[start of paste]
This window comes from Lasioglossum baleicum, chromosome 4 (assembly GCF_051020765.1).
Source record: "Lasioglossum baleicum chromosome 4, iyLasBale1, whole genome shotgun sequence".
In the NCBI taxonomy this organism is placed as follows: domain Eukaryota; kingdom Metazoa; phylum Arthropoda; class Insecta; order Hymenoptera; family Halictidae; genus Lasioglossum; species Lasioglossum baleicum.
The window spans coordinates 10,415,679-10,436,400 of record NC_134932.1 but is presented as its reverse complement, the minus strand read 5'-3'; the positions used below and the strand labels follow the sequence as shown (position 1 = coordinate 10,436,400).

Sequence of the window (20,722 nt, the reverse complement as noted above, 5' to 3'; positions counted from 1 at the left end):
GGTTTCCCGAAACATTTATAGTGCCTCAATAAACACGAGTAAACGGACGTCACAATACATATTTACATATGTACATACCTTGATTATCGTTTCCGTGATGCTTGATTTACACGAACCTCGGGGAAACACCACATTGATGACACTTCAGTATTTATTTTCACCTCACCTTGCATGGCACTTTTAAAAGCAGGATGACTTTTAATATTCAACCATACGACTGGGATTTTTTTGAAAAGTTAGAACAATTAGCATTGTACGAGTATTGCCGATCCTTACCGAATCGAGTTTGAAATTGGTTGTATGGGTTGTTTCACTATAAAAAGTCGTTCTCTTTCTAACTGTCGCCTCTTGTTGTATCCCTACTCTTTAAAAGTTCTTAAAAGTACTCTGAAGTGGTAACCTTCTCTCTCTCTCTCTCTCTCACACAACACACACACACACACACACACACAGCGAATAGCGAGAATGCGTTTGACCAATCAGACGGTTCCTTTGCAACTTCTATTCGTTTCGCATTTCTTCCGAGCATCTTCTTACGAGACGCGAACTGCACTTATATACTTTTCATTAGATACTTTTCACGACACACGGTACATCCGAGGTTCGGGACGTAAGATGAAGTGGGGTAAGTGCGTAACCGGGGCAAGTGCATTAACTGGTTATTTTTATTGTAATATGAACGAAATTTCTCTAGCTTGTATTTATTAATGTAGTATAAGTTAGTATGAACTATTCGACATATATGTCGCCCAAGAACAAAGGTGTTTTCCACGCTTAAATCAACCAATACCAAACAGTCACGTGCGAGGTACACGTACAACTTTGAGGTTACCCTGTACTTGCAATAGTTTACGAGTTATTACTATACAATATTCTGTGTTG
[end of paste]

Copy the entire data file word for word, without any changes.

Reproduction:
This window comes from Lasioglossum baleicum, chromosome 4 (assembly GCF_051020765.1).
Source record: "Lasioglossum baleicum chromosome 4, iyLasBale1, whole genome shotgun sequence".
In the NCBI taxonomy this organism is placed as follows: domain Eukaryota; kingdom Metazoa; phylum Arthropoda; class Insecta; order Hymenoptera; family Halictidae; genus Lasioglossum; species Lasioglossum baleicum.
The window spans coordinates 10,415,679-10,436,400 of record NC_134932.1 but is presented as its reverse complement, the minus strand read 5'-3'; the positions used below and the strand labels follow the sequence as shown (position 1 = coordinate 10,436,400).

Sequence of the window (20,722 nt, the reverse complement as noted above, 5' to 3'; positions counted from 1 at the left end):
GGTTTCCCGAAACATTTATAGTGCCTCAATAAACACGAGTAAACGGACGTCACAATACATATTTACATATGTACATACCTTGATTATCGTTTCCGTGATGCTTGATTTACACGAACCTCGGGGAAACACCACATTGATGACACTTCAGTATTTATTTTCACCTCACCTTGCATGGCACTTTTAAAAGCAGGATGACTTTTAATATTCAACCATACGACTGGGATTTTTTTGAAAAGTTAGAACAATTAGCATTGTACGAGTATTGCCGATCCTTACCGAATCGAGTTTGAAATTGGTTGTATGGGTTGTTTCACTATAAAAAGTCGTTCTCTTTCTAACTGTCGCCTCTTGTTGTATCCCTACTCTTTAAAAGTTCTTAAAAGTACTCTGAAGTGGTAACCTTCTCTCTCTCTCTCTCTCTCACACAACACACACACACACACACACACACAGCGAATAGCGAGAATGCGTTTGACCAATCAGACGGTTCCTTTGCAACTTCTATTCGTTTCGCATTTCTTCCGAGCATCTTCTTACGAGACGCGAACTGCACTTATATACTTTTCATTAGATACTTTTCACGACACACGGTACATCCGAGGTTCGGGACGTAAGATGAAGTGGGGTAAGTGCGTAACCGGGGCAAGTGCATTAACTGGTTATTTTTATTGTAATATGAACGAAATTTCTCTAGCTTGTATTTATTAATGTAGTATAAGTTAGTATGAACTATTCGACATATATGTCGCCCAAGAACAAAGGTGTTTTCCACGCTTAAATCAACCAATACCAAACAGTCACGTGCGAGGTACACGTACAACTTTGAGGTTACCCTGTACTTGCAATAGTTTACGAGTTATTACTATACAATATTCTGTGTTG